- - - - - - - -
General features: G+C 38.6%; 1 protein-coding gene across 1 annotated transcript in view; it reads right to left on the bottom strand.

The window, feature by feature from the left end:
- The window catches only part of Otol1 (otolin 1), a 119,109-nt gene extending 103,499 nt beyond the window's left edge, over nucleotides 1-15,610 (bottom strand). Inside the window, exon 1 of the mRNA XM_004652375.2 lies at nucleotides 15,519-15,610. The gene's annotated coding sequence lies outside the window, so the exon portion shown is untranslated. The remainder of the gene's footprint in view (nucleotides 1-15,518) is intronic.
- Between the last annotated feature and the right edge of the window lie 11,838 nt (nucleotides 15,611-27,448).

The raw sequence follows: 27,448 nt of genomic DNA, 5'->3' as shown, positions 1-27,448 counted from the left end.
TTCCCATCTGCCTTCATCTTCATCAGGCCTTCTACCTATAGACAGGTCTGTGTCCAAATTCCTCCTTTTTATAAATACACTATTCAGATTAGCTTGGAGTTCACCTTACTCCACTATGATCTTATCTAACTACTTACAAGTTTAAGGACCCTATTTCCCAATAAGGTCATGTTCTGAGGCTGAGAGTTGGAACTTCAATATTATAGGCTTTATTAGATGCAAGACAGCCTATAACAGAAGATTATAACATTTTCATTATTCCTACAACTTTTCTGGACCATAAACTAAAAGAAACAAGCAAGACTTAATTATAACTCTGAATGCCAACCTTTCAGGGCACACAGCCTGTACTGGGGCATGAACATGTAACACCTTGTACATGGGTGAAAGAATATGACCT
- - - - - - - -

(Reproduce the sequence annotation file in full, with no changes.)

General features: G+C 38.6%; 1 protein-coding gene across 1 annotated transcript in view; it reads right to left on the bottom strand.

The window, feature by feature from the left end:
- The window catches only part of Otol1 (otolin 1), a 119,109-nt gene extending 103,499 nt beyond the window's left edge, over nucleotides 1-15,610 (bottom strand). Inside the window, exon 1 of the mRNA XM_004652375.2 lies at nucleotides 15,519-15,610. The gene's annotated coding sequence lies outside the window, so the exon portion shown is untranslated. The remainder of the gene's footprint in view (nucleotides 1-15,518) is intronic.
- Between the last annotated feature and the right edge of the window lie 11,838 nt (nucleotides 15,611-27,448).

The raw sequence follows: 27,448 nt of genomic DNA, 5'->3' as shown, positions 1-27,448 counted from the left end.
TTCCCATCTGCCTTCATCTTCATCAGGCCTTCTACCTATAGACAGGTCTGTGTCCAAATTCCTCCTTTTTATAAATACACTATTCAGATTAGCTTGGAGTTCACCTTACTCCACTATGATCTTATCTAACTACTTACAAGTTTAAGGACCCTATTTCCCAATAAGGTCATGTTCTGAGGCTGAGAGTTGGAACTTCAATATTATAGGCTTTATTAGATGCAAGACAGCCTATAACAGAAGATTATAACATTTTCATTATTCCTACAACTTTTCTGGACCATAAACTAAAAGAAACAAGCAAGACTTAATTATAACTCTGAATGCCAACCTTTCAGGGCACACAGCCTGTACTGGGGCATGAACATGTAACACCTTGTACATGGGTGAAAGAATATGACCT